Irish Family History Society

Connecting People With Their Irish Roots

Potterton people and places, three centuries of an Irish family

By Homan Potterton
Published 2006 by Choice publishing
Mayoralty Street, Drogheda, Co. Louth.
Selling at Euro 15 and available also from: www.bookwise.ie
This publication is the genealogy of the Potterton family of Co. Meath who came to Ireland from Yorkshire in the late 17th Century. They settled in the Trim/Athboy area of that county and have remained there farming to this very day. Their story, which is carefully and methodically researched, is the history of an English settler family who through hard work and application became an important part of the community.
The book covers all of the connecting branches of the family through the townlands in connecting parishes. In the early chapters there are a series of line drawings of the houses in which many branches of the Potterton lived from the 18th. Century onwards.
Each of the principal townlands in which the family lived within the parishes has a separate section and some helpful genealogical detail emerges as the other neighbouring family occupiers are noted.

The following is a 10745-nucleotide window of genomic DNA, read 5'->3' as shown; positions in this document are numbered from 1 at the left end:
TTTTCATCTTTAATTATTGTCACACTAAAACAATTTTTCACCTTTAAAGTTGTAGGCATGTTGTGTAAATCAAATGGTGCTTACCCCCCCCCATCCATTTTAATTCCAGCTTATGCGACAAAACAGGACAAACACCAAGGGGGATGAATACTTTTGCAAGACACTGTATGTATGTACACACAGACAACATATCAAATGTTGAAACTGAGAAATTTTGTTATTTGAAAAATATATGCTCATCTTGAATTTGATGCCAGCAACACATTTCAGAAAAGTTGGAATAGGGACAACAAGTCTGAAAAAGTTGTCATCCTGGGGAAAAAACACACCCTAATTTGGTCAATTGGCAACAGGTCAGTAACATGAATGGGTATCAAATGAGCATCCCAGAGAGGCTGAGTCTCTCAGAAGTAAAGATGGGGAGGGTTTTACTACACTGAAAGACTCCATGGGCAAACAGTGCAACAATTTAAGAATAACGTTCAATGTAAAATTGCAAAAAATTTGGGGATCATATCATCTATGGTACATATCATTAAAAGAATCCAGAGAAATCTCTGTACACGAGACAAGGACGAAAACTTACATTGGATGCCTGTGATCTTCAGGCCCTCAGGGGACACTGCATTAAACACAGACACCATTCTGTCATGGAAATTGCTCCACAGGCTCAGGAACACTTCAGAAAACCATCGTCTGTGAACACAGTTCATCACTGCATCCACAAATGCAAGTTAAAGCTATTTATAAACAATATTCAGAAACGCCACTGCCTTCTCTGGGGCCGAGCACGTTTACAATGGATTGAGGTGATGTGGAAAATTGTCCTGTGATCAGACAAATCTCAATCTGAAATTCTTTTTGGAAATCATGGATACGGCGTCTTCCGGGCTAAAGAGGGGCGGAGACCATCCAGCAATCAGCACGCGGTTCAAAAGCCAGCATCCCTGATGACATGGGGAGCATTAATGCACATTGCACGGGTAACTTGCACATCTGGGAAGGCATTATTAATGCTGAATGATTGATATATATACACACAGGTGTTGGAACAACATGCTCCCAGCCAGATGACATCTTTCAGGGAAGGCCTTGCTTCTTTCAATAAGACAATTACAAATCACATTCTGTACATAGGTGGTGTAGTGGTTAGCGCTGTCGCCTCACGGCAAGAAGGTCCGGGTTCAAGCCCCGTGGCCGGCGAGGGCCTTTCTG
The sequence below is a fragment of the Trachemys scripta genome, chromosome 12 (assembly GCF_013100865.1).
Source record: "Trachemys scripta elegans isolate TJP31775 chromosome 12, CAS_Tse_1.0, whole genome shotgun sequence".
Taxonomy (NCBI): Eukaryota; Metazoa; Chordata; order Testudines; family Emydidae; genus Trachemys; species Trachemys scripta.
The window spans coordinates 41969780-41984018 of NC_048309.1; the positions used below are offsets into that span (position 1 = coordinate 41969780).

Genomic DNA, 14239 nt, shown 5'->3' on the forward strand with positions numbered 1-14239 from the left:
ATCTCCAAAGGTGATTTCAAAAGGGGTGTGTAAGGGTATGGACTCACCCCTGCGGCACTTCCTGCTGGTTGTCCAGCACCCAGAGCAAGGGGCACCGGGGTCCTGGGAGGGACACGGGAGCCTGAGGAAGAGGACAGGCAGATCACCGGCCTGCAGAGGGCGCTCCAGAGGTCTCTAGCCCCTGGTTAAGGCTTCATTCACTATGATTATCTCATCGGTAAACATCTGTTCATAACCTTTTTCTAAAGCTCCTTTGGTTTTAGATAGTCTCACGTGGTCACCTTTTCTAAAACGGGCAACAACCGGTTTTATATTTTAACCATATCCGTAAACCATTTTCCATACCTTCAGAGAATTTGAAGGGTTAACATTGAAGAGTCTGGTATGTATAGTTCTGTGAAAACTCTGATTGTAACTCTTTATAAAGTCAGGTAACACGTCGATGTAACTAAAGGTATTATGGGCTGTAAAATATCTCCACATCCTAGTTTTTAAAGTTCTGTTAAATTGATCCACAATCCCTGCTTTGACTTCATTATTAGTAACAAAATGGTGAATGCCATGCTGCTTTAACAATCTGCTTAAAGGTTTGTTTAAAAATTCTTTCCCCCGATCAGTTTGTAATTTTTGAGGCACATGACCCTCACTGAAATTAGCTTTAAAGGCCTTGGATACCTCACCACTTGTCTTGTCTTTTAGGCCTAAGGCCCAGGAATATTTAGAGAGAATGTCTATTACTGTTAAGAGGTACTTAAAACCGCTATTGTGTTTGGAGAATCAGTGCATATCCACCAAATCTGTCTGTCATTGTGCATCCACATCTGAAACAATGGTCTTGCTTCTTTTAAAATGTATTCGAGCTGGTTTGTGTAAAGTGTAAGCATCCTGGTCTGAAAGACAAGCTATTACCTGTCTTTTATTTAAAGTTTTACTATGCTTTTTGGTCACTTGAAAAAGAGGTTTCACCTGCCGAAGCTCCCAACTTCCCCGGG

The author includes family “who’s who” biographies from the first settler to date.
Description of houses, properties and of in-law families who lived in neighbouring towns and parishes are included. He has also added very helpful maps of all the areas and estates mentioned with the family holdings indicated. They leased initially from Lord Darnley and later bought land of their own.
Another interesting aspect of the book is the inclusion of lots of family photos which the allows the reader to identify the leading personalities of the dynasty.
To add to the understanding of the family lines, Potterton has included a dozen pages of family trees with identifying eadings (first of the line) or by location in the first townland settled. I found the charts a little confusing in the manner of their layout.
In spite of this the book is extremely well researched and it is plain that the author has a deep interest and love of his ancestors and of what they have achieved over the centuries.
This is a well-ordered publication which although of limited interest outside the Potterton diaspora (some went to New Zealand) it makes interesting reading for genealogists.
Reviewed by Eddie Brennan, Hon. librarian IFHS

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